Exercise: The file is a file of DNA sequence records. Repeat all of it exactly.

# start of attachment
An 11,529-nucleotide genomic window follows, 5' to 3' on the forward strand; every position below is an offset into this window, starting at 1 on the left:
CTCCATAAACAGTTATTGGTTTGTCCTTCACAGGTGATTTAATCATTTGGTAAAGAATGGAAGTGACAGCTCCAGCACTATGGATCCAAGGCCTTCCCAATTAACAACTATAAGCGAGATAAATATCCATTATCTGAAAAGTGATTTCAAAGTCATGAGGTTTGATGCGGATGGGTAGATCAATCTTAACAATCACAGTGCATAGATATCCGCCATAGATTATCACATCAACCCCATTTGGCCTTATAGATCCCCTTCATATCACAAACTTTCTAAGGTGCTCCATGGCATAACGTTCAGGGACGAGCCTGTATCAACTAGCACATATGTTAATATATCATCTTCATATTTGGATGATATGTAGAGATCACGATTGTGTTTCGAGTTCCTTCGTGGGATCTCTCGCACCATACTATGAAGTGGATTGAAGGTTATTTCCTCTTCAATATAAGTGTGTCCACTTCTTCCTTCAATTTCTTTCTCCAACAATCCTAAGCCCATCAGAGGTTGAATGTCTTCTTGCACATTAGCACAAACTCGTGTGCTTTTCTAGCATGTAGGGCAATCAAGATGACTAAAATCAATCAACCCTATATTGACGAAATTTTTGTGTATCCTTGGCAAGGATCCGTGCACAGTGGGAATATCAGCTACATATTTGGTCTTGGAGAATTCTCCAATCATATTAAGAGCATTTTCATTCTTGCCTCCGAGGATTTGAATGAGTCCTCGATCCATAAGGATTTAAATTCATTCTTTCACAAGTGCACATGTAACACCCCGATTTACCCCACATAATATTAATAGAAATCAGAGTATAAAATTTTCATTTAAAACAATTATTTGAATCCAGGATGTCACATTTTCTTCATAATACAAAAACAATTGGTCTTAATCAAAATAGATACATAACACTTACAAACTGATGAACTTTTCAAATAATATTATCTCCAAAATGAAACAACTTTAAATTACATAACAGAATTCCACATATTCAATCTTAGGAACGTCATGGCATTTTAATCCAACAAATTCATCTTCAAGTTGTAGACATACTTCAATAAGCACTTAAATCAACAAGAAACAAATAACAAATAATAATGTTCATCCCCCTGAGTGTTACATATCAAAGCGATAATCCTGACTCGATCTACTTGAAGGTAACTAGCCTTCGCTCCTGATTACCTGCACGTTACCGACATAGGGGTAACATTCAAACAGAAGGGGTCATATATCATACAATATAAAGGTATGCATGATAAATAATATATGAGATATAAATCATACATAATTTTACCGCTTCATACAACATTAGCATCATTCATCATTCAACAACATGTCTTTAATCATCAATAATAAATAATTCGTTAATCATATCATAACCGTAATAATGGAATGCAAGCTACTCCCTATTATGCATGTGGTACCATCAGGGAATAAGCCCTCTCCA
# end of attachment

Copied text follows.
An 11,529-nucleotide genomic window follows, 5' to 3' on the forward strand; every position below is an offset into this window, starting at 1 on the left:
CTCCATAAACAGTTATTGGTTTGTCCTTCACAGGTGATTTAATCATTTGGTAAAGAATGGAAGTGACAGCTCCAGCACTATGGATCCAAGGCCTTCCCAATTAACAACTATAAGCGAGATAAATATCCATTATCTGAAAAGTGATTTCAAAGTCATGAGGTTTGATGCGGATGGGTAGATCAATCTTAACAATCACAGTGCATAGATATCCGCCATAGATTATCACATCAACCCCATTTGGCCTTATAGATCCCCTTCATATCACAAACTTTCTAAGGTGCTCCATGGCATAACGTTCAGGGACGAGCCTGTATCAACTAGCACATATGTTAATATATCATCTTCATATTTGGATGATATGTAGAGATCACGATTGTGTTTCGAGTTCCTTCGTGGGATCTCTCGCACCATACTATGAAGTGGATTGAAGGTTATTTCCTCTTCAATATAAGTGTGTCCACTTCTTCCTTCAATTTCTTTCTCCAACAATCCTAAGCCCATCAGAGGTTGAATGTCTTCTTGCACATTAGCACAAACTCGTGTGCTTTTCTAGCATGTAGGGCAATCAAGATGACTAAAATCAATCAACCCTATATTGACGAAATTTTTGTGTATCCTTGGCAAGGATCCGTGCACAGTGGGAATATCAGCTACATATTTGGTCTTGGAGAATTCTCCAATCATATTAAGAGCATTTTCATTCTTGCCTCCGAGGATTTGAATGAGTCCTCGATCCATAAGGATTTAAATTCATTCTTTCACAAGTGCACATGTAACACCCCGATTTACCCCACATAATATTAATAGAAATCAGAGTATAAAATTTTCATTTAAAACAATTATTTGAATCCAGGATGTCACATTTTCTTCATAATACAAAAACAATTGGTCTTAATCAAAATAGATACATAACACTTACAAACTGATGAACTTTTCAAATAATATTATCTCCAAAATGAAACAACTTTAAATTACATAACAGAATTCCACATATTCAATCTTAGGAACGTCATGGCATTTTAATCCAACAAATTCATCTTCAAGTTGTAGACATACTTCAATAAGCACTTAAATCAACAAGAAACAAATAACAAATAATAATGTTCATCCCCCTGAGTGTTACATATCAAAGCGATAATCCTGACTCGATCTACTTGAAGGTAACTAGCCTTCGCTCCTGATTACCTGCACGTTACCGACATAGGGGTAACATTCAAACAGAAGGGGTCATATATCATACAATATAAAGGTATGCATGATAAATAATATATGAGATATAAATCATACATAATTTTACCGCTTCATACAACATTAGCATCATTCATCATTCAACAACATGTCTTTAATCATCAATAATAAATAATTCGTTAATCATATCATAACCGTAATAATGGAATGCAAGCTACTCCCTATTATGCATGTGGTACCATCAGGGAATAAGCCCTCTCCA